Guides The Secrets to Reduce CPU Temperature

The Secrets to Reduce CPU Temperature

A few degrees of heat is all it takes to throttle your CPU, we explore airflow and how to make it more efficient.
Avatar for Andy Cresswell

How do you reduce your CPU temperature? How do you improve your PC heat sink cooling efficiency? Many overclockers and PC enthusiasts asked two questions, but rarely did they get a complete answer in one place. In this article, I will discuss some ways you can increase the cooling efficiency of your PC heat sink, keeping your processor, GPU, and other PC parts cooler, and you’re overclocking up.

Buy a Better CPU Thermal Paste for Your Heat Sink

It’s accepted by PC enthusiasts, and Overclockers that a solid connection between the PC components and heat sink> (or water-block) will aid your heat sink cooling efficiency. In addition, in many cases, it will decrease your components’ temperature by a few degrees, which is why it’s important to have a quality thermal paste in your toolbox. While a few degrees may not seem like a lot when you combine this with the other cooling methods, it all adds up.

There are many different cooling compounds on the market, and it can get a little overwhelming trying to find the best one, but here is the only thermal compound in my toolkit.

Artic Silver 5 CPU Thermal Cooling Compound

Artic Silver 5 CPU Thermal Cooling Compound or ‘AS5’ is regarded as one of the best CPU cooling pastes composed of 99% silver.

Many other manufacturers have tried to imitate or replicate this and have not had much success. Once this thermal compound has been applied to your processor and has ‘cured’, it’s one of the best thermal compounds to have on your components, that is, unless you go sub-zero.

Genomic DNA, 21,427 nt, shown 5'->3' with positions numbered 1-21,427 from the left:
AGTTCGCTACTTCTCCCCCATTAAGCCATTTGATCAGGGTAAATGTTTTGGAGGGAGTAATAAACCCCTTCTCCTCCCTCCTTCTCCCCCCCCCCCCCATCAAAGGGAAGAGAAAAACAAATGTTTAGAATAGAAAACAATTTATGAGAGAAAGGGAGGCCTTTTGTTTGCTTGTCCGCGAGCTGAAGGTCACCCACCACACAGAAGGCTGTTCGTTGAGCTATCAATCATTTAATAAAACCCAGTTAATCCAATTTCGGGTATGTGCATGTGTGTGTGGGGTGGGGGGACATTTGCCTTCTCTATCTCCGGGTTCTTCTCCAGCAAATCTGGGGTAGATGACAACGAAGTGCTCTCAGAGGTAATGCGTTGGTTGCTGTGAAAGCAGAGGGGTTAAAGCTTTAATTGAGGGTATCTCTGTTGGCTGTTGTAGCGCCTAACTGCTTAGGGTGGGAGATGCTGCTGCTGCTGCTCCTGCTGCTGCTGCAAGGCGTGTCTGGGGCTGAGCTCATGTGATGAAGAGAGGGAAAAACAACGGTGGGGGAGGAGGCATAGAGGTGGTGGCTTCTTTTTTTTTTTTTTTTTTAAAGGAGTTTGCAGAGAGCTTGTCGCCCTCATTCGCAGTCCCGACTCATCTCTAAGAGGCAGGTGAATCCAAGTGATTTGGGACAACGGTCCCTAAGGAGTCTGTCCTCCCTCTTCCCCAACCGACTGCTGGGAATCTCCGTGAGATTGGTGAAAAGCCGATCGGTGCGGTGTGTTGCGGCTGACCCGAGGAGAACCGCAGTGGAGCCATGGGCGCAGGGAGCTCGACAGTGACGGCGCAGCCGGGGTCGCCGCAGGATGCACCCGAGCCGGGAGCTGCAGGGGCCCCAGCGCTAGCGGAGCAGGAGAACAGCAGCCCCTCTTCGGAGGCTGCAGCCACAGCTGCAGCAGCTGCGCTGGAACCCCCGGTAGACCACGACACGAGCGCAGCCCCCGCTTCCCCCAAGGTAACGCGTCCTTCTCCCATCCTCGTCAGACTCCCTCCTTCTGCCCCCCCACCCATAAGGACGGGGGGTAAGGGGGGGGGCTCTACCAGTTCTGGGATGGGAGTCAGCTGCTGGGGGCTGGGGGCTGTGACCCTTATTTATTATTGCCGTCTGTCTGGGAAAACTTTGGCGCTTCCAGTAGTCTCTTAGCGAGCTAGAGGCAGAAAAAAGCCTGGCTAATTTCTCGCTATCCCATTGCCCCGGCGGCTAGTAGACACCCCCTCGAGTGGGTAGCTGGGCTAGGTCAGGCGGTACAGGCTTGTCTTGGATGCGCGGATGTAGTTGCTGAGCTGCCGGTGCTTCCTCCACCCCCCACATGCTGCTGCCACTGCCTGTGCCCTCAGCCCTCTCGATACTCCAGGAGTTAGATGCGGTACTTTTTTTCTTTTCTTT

This is personally the only cooling compound in my arsenal, and I use it on all of my components. Just replacing the thermal compound on your stock cooler can decrease your temperatures by up to 5 degrees. A small investment of $2 + PP is a small price for such animal cooling power.

Worth a mention: Noctua NT-H1 Thermal Compound

Another popular thermal compound on the market is Noctua’s NT-H1 Thermal Compound. While the initial outlay is a little more at $5.47, you get more thermal compound in the tube than Arctic Silver 5, and it performs nearly as good.

There are a few upsides to this thermal compound. It does not conduct electricity, unlike AS5, which does (being silver-based); it does not require curing, and it has low viscosity, meaning it does not require spreading like some other well-known brands.

I have used Artic Silver 5 for over 15 years and believe in brand loyalty. Not only that, I am a little stuck in my ways. I had tried this compound before and noticed no difference between this and AS5 except for its viscosity. Either compound is a viable purchase with great cooling efficiency.

Improve Your PC Case Airflow

Airflow is often a point some people overlook. They often think because they have a top of the line heat sink churning away in their case that they are reaching their full cooling potential, but that is not true.

When cooling on air, The minimum temperature you can achieve is determined by your ambient case temperature and other factors, but let’s focus on this. If your airflow is not set up correctly, you are hindering your cooling efforts. The cooler you can make your ambient PC case temperature, the cooler you can make your PC other components.

Your heat sink cannot make something cooler than the air surrounding it.

Let’s take a look at the following diagram, this is an example of how to not set up your case cooling: